Surprise with silhouettes

The past several days have been a whirlwind as we headed up north to Seahouses, England to begin 6 days of photography on the Farne Islands.  I haven’t been able to process more than a couple images from over 10,000+ images that I’ve taken.  I had already started on a few from our previous location on Bempton Cliffs, England and wanted to share these.

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Image: Northern Gannet flying at Bempton Cliffs, England.  Nikon D500, Nikkor 200-500 mm at 200 mm, 1/2500 sec, ISO 400, hand-held

The third morning that we were in Bridlington, we woke to sunny skies once again and Artie told the group that there wouldn’t be anything to photograph.  We all wanted to get out to practice and left him behind at the hotel to go back to sleep.  :-). He soon regretted that decision.  Peter Kes, our driver and one of the photographers, was out with us and showed me what he was working on–silhouettes!  I was immediately entranced by this! The winds were strong, coming from the northwest, which worked well with the sun for silhouettes.  The gannets seemed to float in midair as they attempted to fly into the wind.  When we stood to photograph into the sun angle but aim at the water, the birds were silhouetted nicely!

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Image: Northern Gannet flying at Bempton Cliffs, England.  Nikon D500, Nikkor 200-500 mm at 200 mm, f/22, 1/2500 sec, ISO 400, hand-held

We played with the settings a bit, switching from f/22 and 1/2500 sec to f/8 and 1/8000 sec to see the changes.   With f/22, the background of the water is in sharper focus and stands out more where as f/8 softens the background. This worked well in the image below to allow me to capture the feather in the mouth with greater clarity.

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Image: Northern Gannet flying at Bempton Cliffs, England.  Nikon D500, Nikkor 200-500 mm at 200 mm, f/8, 1/8000 sec, ISO 100, hand-held

I then switched to a shorter lens on my same camera to capture the scene a bit more.  I was able to show how many birds were flying in this area on the cliffs.  It was a bit chaotic at times, but beautiful nonetheless.

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Image: Northern Gannets flying at Bempton Cliffs, England.  Nikon D500, Nikkor 24-70 mm at 70 mm, f/22, 1/1600 sec, ISO 400, hand-held

I even played with switching to my full frame camera, Nikon D750, with the same lens to try out some shots with this setup.  The color of the image changed slightly depending on the time I took the image, as fog started to approach.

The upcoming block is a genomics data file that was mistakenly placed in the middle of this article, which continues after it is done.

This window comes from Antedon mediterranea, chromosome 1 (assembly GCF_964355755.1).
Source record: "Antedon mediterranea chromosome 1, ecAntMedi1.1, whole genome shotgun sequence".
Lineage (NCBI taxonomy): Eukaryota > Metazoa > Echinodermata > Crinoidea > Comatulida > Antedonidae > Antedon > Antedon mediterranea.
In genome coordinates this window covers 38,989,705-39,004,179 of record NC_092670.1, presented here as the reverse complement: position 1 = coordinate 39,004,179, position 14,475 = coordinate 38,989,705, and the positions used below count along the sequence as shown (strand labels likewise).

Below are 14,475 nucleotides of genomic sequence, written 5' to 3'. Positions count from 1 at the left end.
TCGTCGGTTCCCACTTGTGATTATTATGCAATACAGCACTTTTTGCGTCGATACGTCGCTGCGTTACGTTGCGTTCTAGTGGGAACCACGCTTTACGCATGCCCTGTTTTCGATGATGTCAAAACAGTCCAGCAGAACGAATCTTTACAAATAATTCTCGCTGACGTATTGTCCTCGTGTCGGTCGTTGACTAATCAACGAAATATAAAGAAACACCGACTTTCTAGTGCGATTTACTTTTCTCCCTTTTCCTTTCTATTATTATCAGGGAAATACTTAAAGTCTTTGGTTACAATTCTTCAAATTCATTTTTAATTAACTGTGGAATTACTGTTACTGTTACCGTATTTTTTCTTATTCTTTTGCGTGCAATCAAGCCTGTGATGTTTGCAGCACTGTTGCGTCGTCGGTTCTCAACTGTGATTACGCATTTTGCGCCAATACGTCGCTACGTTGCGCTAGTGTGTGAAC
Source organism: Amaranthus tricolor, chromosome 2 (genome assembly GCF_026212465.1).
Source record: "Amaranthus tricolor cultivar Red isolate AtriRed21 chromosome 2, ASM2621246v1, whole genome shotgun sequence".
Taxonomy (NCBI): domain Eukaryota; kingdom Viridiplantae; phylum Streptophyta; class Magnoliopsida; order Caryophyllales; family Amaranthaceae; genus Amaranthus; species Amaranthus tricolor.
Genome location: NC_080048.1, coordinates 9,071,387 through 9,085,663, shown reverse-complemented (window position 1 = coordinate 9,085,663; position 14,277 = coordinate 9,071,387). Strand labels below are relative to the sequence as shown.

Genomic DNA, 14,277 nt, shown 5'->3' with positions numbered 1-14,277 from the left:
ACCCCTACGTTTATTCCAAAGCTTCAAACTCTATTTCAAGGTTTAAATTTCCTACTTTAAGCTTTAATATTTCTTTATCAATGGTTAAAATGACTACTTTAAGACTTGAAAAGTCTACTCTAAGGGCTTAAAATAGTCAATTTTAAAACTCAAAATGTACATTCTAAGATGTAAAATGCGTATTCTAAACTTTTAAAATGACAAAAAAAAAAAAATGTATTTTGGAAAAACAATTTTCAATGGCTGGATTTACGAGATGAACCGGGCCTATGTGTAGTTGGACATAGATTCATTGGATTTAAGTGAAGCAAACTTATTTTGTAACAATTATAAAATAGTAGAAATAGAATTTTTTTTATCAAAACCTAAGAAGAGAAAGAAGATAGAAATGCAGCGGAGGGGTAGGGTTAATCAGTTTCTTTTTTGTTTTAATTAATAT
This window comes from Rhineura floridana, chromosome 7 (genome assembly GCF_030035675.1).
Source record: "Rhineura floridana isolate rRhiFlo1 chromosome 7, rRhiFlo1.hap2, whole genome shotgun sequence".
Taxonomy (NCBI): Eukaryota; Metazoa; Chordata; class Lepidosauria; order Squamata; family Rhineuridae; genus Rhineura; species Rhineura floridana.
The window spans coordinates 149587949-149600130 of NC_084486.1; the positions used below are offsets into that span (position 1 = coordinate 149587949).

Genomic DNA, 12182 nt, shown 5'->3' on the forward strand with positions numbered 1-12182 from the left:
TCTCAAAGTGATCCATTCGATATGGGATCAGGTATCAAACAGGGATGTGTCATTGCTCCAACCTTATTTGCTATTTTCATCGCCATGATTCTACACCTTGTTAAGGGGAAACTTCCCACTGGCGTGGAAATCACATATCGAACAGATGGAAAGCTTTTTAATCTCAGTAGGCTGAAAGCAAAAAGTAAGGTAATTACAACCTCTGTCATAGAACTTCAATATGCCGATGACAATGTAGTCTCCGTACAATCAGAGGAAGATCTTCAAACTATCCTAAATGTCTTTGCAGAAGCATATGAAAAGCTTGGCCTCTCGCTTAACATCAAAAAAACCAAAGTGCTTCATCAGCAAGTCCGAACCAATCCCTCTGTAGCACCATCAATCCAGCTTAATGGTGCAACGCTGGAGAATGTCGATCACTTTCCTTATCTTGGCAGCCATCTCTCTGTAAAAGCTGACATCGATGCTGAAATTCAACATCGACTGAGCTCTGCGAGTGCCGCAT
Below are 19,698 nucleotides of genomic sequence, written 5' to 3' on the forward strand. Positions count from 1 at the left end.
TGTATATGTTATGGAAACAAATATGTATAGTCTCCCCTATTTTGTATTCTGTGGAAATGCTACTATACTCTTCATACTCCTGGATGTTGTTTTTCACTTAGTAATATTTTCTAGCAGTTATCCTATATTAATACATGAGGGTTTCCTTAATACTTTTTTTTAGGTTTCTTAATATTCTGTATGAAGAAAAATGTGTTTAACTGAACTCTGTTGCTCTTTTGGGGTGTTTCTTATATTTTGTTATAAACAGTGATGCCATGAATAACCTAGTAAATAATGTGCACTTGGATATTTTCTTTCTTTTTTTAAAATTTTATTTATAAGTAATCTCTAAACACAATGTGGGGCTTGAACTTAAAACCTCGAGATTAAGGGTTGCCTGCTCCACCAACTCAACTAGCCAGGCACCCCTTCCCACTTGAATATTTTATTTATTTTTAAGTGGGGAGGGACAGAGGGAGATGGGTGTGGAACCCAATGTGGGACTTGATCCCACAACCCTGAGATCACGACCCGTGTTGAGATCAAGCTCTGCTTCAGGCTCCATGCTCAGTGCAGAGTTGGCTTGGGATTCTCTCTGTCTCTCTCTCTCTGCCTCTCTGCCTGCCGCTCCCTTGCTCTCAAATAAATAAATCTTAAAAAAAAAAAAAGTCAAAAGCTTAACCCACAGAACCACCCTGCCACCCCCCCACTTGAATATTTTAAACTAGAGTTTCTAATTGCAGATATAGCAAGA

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Image: Northern Gannets flying at Bempton Cliffs, England.  Nikon D750, Nikkor 24-70 mm at 70 mm, f/22, 1/2500 sec, ISO 400, hand-held

When the fog rolled in, we began shooting gannets in the mist.  Unfortunately, I haven’t looked at any of those images due to lack of time.  We all learned a very valuable lesson that weather changes very quickly and you never know what you might get. 🙂

Author: Dr. Amy Novotny

Dr. Amy Novotny founded the PABR® Institute with the mission to provide pain, stress and anxiety relief to those who seek a naturalistic form of treatment when other treatment methods have fallen short. Her unique approach comes from her experience treating in a variety of settings and with a wide range of patient populations over the past 12 years. Her background in orthopedics, sports, geriatrics, balance disorders, nerve injuries, and most recently, chronic pain; and influences from coursework at the Postural Restoration Institute gave her the foundation to develop this treatment method to address a wide variety of painful and restrictive conditions. Her methods have helped countless people reduce and eliminate pain, stress, anxiety, orthopedic surgeries, sleep issues and the need for medications. She co-authored two Amazon #1 Best-Selling books Don’t Quit: Stories of Persistence, Courage and Faith and Success Habits of Super Achievers, which share her journey on how and why she developed the PABR® Method. Her ability to speak French and Spanish has allowed her to communicate with and help various clients from all around the world, including France, Mexico, Central America and South America. She has a variety of interests including running 40+ marathons, running 10 ultra marathons (including two 100 milers), completing an Ironman triathlon, photographing wildlife and landscapes all over the world that has led to several of her images being chosen as Photos of the Day, most notably National Geographic Your Shot World Top Photo of the Day. Visit her photography portfolio here!

15 thoughts on “Surprise with silhouettes”

  1. I have taken accidental silhouettes of black birds, usually ravens, against a bright Arizona sky when I didn’t switch to spot metering or use a pretty high exposure compensation setting like +2 stops. Sometimes these are interesting.

    Liked by 1 person

    1. Yes, it is interesting at times. We were lucky that the winds were strong since it would have been almost impossible to capturing the fast birds if they had been going normal speed. I didn’t know you were from AZ, Dagny! Where about in AZ?


      1. oh cool! I love Watson Lake! I haven’t been to the other two places. Have you ever been down to Gilbert Riparian Preserve? It’s about 20 minutes from my home in AZ. :-).


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